New Trachea Engineered from Amniotic Fluid Cells

Cartilage tube made from mesen-
chymal stem cells; © Dario Fauza

The tracheal repair technique is one of several tissue-engineering approaches pioneered at Children’s Hospital Boston that use the foetus’s own cells, drawn from the amniotic fluid that surrounds it, to create patches to fix birth defects - in this case, before birth.

Paediatric surgeon Dario Fauza’s team multiplied the amniotic mesenchymal cells in culture, then “seeded” them onto biodegradable tubes of the needed dimensions and shape. The tubes and cells were then exposed to growth factors that caused the mesenchymal cells to differentiate into cartilage cells. When the engineered grafts were ready, they were used to reconstruct defective tracheas in seven foetal lambs. Four to five weeks later, the lambs were born, and all five lambs that survived to term were able to breathe spontaneously at birth, four of them with no sign of respiratory distress.

While many congenital defects can be safely repaired after birth, Fauza’s goal is to fix tracheal defects in utero. Once the baby is born, tracheal surgery requires that the baby be intubated and ventilated long after the operation while the trachea heals; this can lead to many complications, including failure of the repair. Foetal surgery would eliminate these interventions and their resulting problems. “The foetus doesn’t need the trachea, so the repair would have time to heal in utero,” Fauza explains. “And foetal healing is good, better than adult healing.”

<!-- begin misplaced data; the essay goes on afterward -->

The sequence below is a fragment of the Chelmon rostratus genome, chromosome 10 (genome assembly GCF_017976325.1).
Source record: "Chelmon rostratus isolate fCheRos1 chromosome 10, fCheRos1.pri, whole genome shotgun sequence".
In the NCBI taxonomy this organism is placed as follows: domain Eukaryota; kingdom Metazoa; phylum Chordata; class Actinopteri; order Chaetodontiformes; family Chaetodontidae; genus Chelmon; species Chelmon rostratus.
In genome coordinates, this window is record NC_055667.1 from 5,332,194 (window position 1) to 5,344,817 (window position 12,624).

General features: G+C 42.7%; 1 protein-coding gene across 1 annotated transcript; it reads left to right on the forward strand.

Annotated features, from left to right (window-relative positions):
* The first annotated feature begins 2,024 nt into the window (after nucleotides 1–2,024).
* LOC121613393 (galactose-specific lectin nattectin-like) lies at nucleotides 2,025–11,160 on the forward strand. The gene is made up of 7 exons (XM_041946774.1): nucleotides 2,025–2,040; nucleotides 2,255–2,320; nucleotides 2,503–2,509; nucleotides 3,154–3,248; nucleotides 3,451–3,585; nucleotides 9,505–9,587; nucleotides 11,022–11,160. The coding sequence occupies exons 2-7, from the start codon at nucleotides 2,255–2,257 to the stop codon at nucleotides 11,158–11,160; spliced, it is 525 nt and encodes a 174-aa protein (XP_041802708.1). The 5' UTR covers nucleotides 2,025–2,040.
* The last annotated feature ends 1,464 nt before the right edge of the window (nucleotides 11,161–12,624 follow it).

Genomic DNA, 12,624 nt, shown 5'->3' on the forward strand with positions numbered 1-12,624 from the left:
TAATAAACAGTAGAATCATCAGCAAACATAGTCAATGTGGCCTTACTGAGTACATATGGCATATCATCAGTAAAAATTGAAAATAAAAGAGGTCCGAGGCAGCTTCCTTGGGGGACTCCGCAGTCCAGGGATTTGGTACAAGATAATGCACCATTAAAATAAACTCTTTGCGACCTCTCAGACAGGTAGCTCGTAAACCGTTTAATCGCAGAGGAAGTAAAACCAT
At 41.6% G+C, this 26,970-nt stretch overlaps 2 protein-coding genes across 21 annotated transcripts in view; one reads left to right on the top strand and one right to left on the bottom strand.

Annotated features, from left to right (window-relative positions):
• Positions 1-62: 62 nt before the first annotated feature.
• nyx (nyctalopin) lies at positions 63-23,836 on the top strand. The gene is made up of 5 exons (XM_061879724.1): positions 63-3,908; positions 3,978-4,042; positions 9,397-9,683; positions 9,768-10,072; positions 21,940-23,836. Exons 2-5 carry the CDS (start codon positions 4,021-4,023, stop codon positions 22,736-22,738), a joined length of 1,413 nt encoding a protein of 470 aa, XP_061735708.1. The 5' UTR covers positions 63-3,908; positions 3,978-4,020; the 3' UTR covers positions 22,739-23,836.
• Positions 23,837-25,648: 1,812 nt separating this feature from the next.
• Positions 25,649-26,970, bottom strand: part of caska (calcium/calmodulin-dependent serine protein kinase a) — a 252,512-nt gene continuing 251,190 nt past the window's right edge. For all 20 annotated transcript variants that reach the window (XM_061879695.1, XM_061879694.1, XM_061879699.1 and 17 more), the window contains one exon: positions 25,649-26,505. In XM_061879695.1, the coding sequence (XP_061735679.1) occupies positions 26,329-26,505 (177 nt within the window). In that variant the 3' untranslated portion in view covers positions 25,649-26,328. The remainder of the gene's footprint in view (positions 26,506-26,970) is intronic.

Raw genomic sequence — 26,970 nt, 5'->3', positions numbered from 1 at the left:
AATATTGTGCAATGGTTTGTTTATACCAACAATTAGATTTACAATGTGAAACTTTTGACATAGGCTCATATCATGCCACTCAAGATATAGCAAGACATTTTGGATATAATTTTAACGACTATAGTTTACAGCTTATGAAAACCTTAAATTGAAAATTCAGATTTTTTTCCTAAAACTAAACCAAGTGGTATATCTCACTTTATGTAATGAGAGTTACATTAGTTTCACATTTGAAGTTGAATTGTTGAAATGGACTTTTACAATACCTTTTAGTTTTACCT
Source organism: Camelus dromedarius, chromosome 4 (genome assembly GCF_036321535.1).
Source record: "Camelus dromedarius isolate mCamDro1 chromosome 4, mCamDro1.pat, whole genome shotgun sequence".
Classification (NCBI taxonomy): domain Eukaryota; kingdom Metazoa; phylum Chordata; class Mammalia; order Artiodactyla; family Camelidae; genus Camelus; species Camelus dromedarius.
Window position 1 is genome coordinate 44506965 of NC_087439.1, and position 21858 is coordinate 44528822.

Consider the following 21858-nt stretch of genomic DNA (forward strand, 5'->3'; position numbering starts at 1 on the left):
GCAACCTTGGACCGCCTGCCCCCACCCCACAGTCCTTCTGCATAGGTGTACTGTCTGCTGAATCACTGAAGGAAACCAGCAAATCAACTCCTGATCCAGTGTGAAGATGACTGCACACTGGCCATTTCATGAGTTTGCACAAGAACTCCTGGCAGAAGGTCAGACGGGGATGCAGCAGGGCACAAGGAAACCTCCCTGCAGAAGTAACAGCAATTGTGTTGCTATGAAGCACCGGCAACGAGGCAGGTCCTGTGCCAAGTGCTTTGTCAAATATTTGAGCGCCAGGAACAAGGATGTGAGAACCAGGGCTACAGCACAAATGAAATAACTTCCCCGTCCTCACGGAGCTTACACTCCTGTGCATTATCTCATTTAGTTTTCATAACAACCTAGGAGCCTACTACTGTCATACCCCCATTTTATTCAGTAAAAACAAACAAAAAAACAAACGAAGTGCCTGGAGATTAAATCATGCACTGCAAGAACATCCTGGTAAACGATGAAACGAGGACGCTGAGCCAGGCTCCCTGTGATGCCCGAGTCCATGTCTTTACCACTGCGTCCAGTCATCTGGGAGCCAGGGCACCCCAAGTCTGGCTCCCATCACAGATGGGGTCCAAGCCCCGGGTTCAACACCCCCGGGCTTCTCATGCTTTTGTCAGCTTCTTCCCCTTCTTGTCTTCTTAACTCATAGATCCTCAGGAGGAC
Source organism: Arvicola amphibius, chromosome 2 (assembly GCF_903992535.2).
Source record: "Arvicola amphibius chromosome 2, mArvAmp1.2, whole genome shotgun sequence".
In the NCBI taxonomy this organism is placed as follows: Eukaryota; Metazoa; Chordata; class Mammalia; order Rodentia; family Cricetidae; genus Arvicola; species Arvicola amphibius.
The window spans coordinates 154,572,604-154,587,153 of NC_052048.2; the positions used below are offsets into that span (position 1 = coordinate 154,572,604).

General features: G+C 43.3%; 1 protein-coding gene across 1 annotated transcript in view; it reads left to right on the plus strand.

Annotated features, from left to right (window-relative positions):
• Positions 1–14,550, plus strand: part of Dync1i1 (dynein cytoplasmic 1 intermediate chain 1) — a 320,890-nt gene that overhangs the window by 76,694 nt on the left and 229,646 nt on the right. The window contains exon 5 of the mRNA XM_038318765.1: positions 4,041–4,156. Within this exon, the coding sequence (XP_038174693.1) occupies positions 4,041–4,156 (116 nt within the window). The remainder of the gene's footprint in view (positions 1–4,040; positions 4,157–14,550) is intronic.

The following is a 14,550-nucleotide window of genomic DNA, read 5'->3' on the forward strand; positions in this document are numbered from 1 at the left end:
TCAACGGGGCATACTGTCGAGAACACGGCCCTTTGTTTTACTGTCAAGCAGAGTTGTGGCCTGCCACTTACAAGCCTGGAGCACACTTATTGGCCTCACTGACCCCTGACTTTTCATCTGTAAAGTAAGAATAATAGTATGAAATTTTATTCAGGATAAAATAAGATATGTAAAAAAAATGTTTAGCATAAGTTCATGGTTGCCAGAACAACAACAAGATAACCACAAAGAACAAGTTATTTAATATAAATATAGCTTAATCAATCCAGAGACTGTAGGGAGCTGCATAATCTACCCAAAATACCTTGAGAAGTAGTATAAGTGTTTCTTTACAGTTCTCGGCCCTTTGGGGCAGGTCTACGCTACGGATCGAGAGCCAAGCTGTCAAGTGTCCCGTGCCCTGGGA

Less than two tablespoons of amniotic fluid provide enough foetal cells to repair a malformation in utero or after birth – potentially, even years later, Fauza says. He envisions a future in which amniotic fluid is banked for everyone’s use. “Foetal cells are the best cells you can have for tissue engineering,” he says. “They grow very well and you can coach them to do what you want.”; Source: Children's Hospital Boston